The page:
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Microsoft, Red Hat set open-source debate

After making remarks that went down badly with the open-source community, Microsoft's Craig Mundie will defend the company's "shared source" model at a major conference.

After claiming last month that the open-source model is flawed and "responsible for releasing unhealthy code," Microsoft Senior Vice President Craig Mundie is set to debate the issue at an open-source conference in July.

Mundie is expected to explain why Microsoft's vision of "shared source" software, where the software giant makes the source code of some of its products available to customers and partners while still maintaining the intellectual property rights, is better than open source. An open-source application is one where people have the right to see and change its code and are bound to freely distribute any changes they make.

Michael Tiemann, chief technical officer of Red Hat, will present the case for open source. Red Hat sells a popular version of Linux, the open-source operating system and rival to Microsoft's Windows. The debate will take place at the O'Reilly Open Source Convention in San Diego, Calif., July 26.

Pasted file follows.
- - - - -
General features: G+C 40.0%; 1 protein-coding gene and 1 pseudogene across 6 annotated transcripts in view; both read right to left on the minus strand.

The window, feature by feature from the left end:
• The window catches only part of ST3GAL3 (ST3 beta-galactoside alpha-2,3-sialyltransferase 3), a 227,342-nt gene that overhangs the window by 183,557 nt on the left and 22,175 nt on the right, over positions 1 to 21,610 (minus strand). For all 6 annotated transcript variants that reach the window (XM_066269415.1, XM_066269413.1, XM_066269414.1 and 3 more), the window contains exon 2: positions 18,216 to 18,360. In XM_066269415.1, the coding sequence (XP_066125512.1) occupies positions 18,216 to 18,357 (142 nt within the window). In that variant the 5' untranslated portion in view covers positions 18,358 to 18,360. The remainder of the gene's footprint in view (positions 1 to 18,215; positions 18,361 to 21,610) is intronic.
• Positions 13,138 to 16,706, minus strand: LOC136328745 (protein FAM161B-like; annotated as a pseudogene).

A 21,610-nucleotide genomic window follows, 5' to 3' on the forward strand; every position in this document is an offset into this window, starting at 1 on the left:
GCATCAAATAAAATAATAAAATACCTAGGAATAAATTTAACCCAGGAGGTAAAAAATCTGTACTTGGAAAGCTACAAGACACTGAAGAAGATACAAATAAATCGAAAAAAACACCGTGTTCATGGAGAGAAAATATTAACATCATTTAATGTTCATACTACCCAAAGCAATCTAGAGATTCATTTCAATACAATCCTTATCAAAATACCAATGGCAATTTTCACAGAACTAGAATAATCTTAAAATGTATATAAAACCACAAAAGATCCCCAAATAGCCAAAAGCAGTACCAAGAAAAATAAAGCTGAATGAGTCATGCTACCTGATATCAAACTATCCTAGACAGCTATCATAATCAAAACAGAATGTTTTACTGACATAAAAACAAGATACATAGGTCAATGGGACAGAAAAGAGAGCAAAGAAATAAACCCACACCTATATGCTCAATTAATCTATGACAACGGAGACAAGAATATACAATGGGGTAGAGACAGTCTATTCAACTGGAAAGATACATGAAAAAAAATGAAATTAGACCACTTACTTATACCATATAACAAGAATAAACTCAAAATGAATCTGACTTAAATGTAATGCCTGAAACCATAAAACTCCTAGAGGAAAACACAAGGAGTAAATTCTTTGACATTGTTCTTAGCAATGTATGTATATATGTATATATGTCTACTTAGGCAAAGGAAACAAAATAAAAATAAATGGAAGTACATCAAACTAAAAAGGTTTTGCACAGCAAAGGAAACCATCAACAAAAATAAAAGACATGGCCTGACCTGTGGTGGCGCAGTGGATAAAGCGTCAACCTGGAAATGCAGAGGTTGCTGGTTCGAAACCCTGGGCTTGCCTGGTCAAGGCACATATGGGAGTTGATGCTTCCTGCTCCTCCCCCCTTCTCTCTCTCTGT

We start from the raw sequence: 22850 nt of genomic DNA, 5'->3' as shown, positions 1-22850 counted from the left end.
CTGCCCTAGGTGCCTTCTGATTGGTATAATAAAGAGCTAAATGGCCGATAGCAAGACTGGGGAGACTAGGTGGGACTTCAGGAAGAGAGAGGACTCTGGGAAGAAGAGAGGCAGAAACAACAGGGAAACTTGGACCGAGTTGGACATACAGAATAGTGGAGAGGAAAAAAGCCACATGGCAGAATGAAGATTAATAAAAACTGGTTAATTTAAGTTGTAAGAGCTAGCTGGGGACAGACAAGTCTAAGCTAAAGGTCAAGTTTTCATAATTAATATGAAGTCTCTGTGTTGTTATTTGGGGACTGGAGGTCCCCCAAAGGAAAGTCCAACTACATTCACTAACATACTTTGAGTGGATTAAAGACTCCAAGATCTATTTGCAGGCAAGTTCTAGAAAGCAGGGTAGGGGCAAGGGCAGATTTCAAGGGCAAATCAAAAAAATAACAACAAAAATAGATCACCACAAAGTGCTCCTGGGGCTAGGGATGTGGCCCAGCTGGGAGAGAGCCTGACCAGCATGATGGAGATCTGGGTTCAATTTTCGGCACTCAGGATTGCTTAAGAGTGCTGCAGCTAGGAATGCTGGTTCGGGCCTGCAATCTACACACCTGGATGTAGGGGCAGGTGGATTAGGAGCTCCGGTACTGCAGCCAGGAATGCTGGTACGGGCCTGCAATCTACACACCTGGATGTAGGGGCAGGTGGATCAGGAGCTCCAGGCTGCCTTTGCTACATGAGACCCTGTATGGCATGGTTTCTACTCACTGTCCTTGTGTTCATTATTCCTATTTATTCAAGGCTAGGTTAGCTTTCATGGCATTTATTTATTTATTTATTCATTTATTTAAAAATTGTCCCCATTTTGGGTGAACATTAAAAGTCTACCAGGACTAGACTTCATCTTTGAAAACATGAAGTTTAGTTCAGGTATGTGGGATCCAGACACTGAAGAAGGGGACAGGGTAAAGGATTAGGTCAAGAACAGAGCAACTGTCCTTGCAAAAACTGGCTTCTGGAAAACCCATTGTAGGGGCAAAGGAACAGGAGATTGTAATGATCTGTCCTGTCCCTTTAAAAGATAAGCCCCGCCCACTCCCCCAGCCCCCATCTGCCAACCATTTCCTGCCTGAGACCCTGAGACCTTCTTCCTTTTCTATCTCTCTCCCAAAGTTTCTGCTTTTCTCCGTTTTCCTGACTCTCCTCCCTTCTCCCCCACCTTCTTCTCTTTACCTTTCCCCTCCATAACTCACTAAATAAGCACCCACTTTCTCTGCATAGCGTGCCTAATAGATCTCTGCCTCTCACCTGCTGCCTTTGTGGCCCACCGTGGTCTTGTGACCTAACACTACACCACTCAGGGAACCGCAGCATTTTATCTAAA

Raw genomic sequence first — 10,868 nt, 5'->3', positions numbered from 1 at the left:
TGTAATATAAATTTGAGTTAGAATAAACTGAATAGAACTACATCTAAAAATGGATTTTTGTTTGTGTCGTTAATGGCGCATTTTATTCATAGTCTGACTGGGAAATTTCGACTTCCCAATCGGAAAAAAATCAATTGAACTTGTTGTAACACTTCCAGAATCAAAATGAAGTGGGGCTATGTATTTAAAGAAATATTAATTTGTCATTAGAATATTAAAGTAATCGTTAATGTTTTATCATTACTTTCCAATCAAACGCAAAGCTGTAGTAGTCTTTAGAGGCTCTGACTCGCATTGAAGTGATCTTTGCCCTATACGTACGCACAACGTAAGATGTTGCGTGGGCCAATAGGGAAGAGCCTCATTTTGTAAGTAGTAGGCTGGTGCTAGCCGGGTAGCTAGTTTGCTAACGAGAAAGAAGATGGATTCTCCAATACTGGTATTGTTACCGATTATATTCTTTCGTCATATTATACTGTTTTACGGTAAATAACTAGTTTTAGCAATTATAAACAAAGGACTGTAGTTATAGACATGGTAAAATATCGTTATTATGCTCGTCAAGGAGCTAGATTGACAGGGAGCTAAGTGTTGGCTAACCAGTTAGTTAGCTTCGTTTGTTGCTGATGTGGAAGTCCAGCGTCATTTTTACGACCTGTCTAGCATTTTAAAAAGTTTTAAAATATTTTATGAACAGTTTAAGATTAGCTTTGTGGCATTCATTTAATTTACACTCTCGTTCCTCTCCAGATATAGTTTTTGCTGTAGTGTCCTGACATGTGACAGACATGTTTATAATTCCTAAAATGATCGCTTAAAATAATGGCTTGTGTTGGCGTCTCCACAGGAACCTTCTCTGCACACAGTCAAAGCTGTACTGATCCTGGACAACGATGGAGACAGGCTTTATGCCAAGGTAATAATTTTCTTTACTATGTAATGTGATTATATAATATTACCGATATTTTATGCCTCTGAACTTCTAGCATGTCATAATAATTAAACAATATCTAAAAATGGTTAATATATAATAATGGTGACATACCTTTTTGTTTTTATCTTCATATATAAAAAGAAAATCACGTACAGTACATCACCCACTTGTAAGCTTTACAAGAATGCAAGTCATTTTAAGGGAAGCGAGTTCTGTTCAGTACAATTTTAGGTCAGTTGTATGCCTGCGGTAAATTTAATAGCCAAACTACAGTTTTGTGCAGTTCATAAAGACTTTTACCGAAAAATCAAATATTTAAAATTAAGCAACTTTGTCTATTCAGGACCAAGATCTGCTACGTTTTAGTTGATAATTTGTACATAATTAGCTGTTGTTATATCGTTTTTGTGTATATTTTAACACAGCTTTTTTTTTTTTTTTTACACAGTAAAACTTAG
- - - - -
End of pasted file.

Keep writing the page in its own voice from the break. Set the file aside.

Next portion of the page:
Mundie attracted a storm of criticism after making his original comments at New York University's School of Business. In a speech, he argued that open-source code can be a security risk. He also said developers writing and releasing open-source software such as the Linux operating system would not be able to create powerful, easy-to-use programs that are broadly accessible to consumers.

In a report issued around the time of his speech, Mundie also claimed that the companies who offer open-source software to consumers don't have a valid business model.

"A common trait of many of the companies that failed is that they gave away for free or at a loss the very thing they produced that was of greatest value--in the hope that somehow they'd make money selling something else," wrote Mundie.

Linus Torvalds, open-source advocate and creator of Linux, was unimpressed by Mundie's comments and accused him of disregarding the basic principles of intellectual property that have driven science for hundreds of years.

"Mundie throws all that away because he wants Microsoft to own it all and to make tons of money from it," Torvalds said in an interview last month.

Staff writer Graeme Wearden reported from London.